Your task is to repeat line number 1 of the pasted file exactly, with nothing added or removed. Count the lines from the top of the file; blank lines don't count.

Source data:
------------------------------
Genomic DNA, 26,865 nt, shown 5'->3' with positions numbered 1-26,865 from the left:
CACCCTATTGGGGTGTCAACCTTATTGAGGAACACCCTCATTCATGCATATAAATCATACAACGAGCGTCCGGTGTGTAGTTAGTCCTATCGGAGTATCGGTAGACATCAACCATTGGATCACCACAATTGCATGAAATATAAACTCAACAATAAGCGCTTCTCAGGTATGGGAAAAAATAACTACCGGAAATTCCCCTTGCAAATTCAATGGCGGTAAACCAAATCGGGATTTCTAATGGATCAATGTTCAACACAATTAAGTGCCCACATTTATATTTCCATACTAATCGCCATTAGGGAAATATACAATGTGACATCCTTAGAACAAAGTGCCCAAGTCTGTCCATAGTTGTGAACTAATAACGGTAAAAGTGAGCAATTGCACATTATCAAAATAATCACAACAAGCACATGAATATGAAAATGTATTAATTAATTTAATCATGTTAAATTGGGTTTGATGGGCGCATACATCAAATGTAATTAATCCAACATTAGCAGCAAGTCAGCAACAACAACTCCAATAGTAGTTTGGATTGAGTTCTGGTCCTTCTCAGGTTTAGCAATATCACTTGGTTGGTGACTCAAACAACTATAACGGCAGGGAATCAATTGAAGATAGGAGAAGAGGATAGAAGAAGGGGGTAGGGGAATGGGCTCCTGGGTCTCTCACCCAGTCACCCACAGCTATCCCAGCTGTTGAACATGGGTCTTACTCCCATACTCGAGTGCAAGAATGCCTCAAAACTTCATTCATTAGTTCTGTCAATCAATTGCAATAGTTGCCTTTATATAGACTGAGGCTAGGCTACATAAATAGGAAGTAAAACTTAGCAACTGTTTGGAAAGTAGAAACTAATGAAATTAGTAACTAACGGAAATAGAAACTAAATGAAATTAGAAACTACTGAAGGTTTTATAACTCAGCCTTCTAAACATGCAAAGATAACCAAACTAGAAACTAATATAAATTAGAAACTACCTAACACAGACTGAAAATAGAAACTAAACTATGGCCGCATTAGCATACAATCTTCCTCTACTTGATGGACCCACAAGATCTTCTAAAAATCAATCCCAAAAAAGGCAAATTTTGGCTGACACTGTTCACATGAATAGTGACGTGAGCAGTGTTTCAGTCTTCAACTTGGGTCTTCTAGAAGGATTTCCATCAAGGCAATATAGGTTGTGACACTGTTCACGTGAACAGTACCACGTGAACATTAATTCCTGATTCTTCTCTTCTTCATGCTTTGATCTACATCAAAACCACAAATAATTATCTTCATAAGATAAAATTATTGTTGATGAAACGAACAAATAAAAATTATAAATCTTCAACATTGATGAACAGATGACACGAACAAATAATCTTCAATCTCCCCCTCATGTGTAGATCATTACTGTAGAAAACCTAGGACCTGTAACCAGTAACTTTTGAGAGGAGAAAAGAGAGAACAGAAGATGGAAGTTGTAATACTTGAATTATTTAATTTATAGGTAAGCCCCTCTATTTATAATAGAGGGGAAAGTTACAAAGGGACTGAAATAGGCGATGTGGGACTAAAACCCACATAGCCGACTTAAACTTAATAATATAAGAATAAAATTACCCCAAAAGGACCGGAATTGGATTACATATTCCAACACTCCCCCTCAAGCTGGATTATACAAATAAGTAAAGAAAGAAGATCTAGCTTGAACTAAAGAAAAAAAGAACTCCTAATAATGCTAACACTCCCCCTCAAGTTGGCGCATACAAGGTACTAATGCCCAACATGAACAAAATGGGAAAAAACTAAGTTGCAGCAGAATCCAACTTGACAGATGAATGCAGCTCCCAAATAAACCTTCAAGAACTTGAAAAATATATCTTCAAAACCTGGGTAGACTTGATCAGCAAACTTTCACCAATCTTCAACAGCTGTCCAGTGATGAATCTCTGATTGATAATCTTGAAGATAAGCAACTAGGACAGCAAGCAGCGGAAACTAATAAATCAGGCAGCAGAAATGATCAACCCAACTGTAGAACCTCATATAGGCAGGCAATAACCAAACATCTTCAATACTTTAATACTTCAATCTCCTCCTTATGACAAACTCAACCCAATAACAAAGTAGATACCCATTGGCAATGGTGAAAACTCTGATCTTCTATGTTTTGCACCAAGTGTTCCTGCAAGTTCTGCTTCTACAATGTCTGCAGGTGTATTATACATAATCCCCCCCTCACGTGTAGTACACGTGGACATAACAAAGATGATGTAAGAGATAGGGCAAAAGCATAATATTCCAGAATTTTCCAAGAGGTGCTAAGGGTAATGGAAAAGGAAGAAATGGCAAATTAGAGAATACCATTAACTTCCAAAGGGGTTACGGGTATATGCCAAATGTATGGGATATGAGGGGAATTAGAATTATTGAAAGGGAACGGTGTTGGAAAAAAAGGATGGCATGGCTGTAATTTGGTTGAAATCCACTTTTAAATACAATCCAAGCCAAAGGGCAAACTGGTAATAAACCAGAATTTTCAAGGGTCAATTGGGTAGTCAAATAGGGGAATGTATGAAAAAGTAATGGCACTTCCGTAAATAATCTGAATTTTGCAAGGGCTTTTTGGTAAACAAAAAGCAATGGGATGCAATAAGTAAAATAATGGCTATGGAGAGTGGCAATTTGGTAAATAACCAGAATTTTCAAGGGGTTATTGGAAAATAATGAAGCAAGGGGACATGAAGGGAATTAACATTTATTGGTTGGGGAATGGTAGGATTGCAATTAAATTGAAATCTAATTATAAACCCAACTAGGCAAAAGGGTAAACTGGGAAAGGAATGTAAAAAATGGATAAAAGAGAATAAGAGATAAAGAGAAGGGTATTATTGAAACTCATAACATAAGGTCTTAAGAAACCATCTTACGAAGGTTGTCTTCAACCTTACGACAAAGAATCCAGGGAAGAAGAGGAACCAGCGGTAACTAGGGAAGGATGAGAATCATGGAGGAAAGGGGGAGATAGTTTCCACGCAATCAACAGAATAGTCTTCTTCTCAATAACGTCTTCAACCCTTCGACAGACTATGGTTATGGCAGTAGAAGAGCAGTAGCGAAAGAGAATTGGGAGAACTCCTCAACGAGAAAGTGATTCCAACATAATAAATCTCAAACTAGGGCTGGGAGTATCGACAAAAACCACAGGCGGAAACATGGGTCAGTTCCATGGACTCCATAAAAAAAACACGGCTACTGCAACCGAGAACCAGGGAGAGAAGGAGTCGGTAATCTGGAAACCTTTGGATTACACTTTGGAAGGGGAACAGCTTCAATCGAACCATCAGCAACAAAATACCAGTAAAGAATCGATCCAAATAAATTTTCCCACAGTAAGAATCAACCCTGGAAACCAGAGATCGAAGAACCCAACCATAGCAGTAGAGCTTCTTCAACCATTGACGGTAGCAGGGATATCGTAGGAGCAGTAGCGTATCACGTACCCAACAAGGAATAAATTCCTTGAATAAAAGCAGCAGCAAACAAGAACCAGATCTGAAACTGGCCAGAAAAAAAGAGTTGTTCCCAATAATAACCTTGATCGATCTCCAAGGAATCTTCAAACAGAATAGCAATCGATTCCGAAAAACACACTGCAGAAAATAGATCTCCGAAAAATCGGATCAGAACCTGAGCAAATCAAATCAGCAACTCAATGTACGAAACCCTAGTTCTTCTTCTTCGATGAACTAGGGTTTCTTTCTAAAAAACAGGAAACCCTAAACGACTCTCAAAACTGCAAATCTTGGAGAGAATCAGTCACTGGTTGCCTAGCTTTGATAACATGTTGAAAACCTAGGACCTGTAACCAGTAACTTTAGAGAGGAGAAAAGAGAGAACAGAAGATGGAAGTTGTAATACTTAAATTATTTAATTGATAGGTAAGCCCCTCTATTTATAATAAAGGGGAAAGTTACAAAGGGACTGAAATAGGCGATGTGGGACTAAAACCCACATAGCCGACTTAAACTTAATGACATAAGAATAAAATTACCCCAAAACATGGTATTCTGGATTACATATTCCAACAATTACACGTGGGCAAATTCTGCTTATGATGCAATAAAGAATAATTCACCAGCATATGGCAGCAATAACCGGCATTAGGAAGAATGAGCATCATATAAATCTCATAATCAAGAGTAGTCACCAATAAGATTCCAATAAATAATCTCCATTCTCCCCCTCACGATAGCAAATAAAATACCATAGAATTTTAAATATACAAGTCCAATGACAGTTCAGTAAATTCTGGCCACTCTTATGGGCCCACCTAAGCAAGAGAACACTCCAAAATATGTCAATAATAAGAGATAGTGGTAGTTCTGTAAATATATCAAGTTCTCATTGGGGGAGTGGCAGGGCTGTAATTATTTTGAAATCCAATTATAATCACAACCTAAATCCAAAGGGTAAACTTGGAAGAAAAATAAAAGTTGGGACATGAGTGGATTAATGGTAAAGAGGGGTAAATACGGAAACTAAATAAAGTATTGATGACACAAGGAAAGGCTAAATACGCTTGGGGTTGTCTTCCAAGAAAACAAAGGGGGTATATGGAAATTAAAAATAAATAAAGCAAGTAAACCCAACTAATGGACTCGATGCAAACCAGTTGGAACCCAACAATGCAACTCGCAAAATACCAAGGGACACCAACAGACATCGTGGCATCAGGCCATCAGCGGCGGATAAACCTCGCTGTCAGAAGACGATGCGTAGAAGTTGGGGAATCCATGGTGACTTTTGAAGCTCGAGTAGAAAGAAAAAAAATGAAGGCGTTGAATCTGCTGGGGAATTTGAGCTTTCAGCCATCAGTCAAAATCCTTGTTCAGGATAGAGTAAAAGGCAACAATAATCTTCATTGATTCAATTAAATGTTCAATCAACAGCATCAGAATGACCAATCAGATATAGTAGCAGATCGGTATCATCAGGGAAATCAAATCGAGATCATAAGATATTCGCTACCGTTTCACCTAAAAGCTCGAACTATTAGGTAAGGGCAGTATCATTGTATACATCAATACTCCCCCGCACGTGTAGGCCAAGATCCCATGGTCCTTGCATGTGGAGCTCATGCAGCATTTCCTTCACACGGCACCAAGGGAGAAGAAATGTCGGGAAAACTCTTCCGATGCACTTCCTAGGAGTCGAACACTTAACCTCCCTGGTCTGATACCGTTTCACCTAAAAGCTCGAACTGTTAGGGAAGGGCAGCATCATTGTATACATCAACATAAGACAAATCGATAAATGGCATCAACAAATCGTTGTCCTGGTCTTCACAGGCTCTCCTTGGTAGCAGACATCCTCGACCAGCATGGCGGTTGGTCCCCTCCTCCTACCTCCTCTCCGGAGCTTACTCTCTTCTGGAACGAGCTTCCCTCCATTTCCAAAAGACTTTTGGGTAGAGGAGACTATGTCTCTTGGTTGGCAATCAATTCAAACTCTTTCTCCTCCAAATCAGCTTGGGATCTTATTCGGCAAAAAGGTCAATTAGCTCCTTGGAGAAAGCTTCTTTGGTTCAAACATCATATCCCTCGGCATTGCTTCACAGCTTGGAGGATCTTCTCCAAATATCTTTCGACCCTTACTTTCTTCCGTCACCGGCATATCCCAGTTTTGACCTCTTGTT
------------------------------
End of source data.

Genomic DNA, 26,865 nt, shown 5'->3' with positions numbered 1-26,865 from the left: